Britain Uncovered: Several of your posts feature ‘then and now’ comparisons where you reflect on past photos and compare them to your present-day self. Does looking back on where you started keep you motivated and help you to appreciate the progress you’ve made?
Charlie: Absolutely. When I look back to how I was, I don’t look so much at the weight loss, I look at the smile and the sparkle that I have back – the way I now feel about myself is something that weight loss didn’t bring me.
I had a determination to appreciate myself, I researched into being genuinely healthy (mentally and physically), and worked to make myself feel good and get the endorphins pumping rather than to lose weight. Looking back at how far you have come is one of the best ways to show yourself the progression you’ve made, so you can really show up for yourself again and again.
Britain Uncovered: As far as weight loss goes, how important is it to still ‘eat the cake’ and reward yourself from time to time?
Charlie: So important – I think in order to keep on a health journey, whether it be your mental journey or a spiritual journey or your weight loss journey, you need to reward yourself, take breaks and really enjoy the process. You are way more likely to stick to a journey if you enjoy it and if you take your nights off now and again.
Now, this isn’t me preaching to you to eat 5,000 calories every Friday night whilst you’re on a strict plan as you won’t see the results (it may just be reversing the hard work you have put in during the week) – however, you do need to treat yourself and keep that balance, keeping the determination but never restricting yourself.
I saw a quote on Instagram that basically said: if you are sticking to a plan, that’s great – but if you don’t take part in your Christmas dinner or friend’s birthday party due to not wanting to take a break from that plan, in the long term it will be doing more harm than good and will be promoting that negative view of food.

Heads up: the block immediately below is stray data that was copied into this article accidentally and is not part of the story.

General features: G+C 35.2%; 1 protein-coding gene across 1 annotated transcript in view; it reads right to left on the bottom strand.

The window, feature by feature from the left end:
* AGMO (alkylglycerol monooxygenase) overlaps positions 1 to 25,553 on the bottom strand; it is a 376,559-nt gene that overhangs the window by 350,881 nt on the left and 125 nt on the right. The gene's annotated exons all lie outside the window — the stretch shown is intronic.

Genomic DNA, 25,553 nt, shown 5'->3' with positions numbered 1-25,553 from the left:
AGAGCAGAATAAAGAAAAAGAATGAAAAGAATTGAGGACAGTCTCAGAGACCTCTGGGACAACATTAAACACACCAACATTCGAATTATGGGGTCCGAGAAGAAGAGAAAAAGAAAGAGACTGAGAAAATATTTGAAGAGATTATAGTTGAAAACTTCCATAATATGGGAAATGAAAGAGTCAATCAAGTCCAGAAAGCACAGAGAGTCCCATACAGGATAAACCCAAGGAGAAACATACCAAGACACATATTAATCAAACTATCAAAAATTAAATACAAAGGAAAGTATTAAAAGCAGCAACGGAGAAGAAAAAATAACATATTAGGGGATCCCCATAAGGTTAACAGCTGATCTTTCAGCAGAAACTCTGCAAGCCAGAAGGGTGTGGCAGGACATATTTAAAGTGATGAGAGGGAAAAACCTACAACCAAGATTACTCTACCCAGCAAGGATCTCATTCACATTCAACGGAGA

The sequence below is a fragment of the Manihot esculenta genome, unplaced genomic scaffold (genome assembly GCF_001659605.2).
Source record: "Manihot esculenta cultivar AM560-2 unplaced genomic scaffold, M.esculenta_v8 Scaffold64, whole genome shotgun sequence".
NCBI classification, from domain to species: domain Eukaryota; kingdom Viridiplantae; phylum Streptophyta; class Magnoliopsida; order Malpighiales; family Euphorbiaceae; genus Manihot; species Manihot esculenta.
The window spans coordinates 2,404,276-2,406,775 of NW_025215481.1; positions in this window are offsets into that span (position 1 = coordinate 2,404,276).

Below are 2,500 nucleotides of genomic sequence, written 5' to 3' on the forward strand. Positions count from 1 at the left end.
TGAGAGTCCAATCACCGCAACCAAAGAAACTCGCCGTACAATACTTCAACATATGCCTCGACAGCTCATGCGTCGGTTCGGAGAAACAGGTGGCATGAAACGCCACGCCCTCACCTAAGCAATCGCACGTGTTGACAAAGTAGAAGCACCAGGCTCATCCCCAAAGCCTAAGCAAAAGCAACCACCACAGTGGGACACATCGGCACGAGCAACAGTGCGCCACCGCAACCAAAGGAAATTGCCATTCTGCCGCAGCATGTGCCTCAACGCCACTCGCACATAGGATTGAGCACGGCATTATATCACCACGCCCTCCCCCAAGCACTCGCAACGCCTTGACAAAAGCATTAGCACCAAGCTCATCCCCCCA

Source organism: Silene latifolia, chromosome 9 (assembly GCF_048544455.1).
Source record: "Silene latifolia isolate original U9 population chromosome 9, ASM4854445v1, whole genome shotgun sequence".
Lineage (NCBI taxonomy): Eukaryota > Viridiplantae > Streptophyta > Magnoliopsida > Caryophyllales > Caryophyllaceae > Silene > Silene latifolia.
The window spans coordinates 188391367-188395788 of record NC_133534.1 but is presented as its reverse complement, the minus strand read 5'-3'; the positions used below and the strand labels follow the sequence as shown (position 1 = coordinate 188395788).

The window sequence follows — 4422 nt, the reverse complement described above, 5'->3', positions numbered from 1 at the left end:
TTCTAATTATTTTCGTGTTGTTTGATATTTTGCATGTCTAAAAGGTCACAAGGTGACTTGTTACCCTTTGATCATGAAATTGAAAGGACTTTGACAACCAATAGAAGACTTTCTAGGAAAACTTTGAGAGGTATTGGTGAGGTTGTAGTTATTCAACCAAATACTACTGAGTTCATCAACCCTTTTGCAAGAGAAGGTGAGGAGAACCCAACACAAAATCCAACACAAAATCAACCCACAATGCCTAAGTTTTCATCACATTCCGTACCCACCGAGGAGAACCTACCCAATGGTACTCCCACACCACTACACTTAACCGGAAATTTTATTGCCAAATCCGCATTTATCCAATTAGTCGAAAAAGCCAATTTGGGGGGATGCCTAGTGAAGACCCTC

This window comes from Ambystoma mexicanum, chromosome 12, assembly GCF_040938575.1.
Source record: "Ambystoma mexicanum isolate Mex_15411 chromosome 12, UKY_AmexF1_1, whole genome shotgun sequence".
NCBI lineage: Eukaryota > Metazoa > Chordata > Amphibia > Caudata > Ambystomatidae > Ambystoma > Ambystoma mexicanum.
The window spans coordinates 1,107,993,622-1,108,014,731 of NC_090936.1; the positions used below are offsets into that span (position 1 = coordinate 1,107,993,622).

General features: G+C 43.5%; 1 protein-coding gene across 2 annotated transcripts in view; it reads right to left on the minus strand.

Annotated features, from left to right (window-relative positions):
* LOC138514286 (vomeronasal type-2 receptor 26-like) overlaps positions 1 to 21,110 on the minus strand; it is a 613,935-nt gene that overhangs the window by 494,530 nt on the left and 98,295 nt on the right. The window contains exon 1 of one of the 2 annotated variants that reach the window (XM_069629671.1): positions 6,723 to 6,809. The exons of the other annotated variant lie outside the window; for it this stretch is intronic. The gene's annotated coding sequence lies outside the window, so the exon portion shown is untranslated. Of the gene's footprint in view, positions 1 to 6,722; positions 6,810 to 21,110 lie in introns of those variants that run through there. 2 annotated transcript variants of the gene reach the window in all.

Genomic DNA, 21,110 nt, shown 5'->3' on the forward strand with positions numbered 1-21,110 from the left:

Britain Uncovered: You mentioned in one of your posts that you’ve experienced ‘not only a shift in body size and shape, but a complete change in mindset’. Other than the weight loss, what have you learned about yourself during this journey?
Charlie: I’ve learnt a lot of things really, through my mind shift and through my Instagram – for instance, I deserve to be happy in my body and with my life, which is something I never believed before. I have also learnt that when I love myself I can be a ray of sunshine to other people. I have had lots of messages recently just letting me know how much my positive attitude is really helping others on their own journeys.
I have learnt that I am stronger than I thought too – the amount of times I have wanted to give up and go back to old ways I couldn’t count on one hand, but it really has paid off to be resilient. I can also now tell when I’m getting run down, when I’m not looking after myself and in turn then what I need to make myself feel 100% again by relaxing, getting an early night with a facemask and a treat (usually ice cream!)
Britain Uncovered: Back in June you explained that comparing yourself to other gorgeous women on social media was resulting in bad/negative energy, and that it was something you were keen to avoid. Do you think this is a common pitfall that people on social media get themselves into, and should we instead celebrate and embrace our rolls and stretch marks rather than strive for perfection?
Charlie: Absolutely. I have spoken to so many amazing, stunning women who still have a negative view on themselves due to the unobtainable ‘body goals’ seen on social media. The blurred stretch marks and the pinched-in waists that are obviously touched up can do nobody any favours – you end up looking at the photo thinking, ‘Shit! why do I not look like that?’, and surely if you are doing that to your own images, you must feel a little rubbish as that’s not a 100% representation of you.